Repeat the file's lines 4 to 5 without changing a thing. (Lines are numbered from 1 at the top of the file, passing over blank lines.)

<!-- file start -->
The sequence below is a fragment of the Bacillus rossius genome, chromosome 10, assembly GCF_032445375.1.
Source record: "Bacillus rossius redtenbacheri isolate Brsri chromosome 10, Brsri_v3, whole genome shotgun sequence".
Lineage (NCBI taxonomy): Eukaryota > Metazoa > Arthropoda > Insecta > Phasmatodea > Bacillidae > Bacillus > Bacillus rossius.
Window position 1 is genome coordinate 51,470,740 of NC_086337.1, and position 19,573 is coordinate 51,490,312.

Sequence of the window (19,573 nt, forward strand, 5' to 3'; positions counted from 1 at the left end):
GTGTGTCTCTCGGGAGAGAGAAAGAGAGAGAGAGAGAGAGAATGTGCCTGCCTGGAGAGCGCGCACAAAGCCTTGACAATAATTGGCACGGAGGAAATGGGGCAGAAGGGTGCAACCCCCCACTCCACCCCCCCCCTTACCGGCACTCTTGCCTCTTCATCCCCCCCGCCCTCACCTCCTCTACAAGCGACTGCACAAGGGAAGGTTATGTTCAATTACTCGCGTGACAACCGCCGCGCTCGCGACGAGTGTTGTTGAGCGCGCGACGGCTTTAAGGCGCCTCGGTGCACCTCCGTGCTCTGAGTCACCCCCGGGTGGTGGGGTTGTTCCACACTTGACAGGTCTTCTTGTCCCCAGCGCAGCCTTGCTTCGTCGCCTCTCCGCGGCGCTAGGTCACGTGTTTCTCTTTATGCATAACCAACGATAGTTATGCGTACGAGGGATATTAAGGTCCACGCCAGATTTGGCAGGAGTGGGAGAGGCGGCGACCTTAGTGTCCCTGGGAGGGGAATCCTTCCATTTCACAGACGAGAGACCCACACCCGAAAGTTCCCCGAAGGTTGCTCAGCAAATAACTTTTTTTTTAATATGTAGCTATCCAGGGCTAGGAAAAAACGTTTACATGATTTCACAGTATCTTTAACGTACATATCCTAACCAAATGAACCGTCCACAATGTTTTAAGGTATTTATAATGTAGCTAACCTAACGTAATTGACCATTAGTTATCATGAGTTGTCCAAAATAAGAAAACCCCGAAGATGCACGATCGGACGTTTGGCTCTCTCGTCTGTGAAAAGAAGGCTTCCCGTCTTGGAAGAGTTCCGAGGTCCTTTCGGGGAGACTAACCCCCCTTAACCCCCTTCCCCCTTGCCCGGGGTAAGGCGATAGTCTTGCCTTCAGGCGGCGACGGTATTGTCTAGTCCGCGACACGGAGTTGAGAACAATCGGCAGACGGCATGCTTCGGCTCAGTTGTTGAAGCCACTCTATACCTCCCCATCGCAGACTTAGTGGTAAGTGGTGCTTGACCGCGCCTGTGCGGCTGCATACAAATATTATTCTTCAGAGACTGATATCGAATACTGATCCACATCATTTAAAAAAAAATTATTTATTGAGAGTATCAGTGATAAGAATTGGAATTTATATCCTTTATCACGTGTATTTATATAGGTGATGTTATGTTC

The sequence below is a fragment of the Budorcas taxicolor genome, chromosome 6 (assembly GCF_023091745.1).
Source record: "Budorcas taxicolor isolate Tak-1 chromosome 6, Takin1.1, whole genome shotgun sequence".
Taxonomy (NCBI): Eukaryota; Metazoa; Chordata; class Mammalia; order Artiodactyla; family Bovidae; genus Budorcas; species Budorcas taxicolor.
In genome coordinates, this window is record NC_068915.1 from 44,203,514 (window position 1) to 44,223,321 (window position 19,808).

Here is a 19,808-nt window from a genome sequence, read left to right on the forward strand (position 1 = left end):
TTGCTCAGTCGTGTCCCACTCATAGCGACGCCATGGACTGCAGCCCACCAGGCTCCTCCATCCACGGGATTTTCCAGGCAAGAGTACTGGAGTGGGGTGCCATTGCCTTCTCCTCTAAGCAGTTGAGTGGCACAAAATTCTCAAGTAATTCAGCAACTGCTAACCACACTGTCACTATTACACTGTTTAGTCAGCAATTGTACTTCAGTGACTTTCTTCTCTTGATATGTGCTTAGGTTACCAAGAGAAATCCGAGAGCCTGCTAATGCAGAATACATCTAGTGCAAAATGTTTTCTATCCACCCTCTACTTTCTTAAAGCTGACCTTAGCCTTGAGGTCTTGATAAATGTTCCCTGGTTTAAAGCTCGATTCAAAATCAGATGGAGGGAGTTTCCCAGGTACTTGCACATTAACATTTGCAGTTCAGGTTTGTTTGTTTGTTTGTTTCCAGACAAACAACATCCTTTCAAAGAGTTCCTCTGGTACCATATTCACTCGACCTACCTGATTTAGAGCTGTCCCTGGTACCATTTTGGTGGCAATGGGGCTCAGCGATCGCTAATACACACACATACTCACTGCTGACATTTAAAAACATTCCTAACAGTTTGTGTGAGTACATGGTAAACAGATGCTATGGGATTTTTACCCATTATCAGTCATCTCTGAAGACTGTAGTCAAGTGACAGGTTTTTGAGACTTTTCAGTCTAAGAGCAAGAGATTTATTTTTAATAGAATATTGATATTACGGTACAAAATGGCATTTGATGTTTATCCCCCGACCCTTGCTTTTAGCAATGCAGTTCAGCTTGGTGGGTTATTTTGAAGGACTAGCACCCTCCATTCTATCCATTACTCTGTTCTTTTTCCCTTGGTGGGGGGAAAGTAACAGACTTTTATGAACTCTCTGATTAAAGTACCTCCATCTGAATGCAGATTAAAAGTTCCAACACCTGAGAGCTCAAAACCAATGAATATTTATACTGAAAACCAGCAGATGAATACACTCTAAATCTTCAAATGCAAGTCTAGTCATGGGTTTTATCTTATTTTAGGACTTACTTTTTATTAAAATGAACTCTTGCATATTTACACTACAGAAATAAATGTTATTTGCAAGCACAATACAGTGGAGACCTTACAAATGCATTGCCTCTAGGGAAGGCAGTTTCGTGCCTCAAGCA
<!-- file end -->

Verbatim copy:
Window position 1 is genome coordinate 51,470,740 of NC_086337.1, and position 19,573 is coordinate 51,490,312.

Sequence of the window (19,573 nt, forward strand, 5' to 3'; positions counted from 1 at the left end):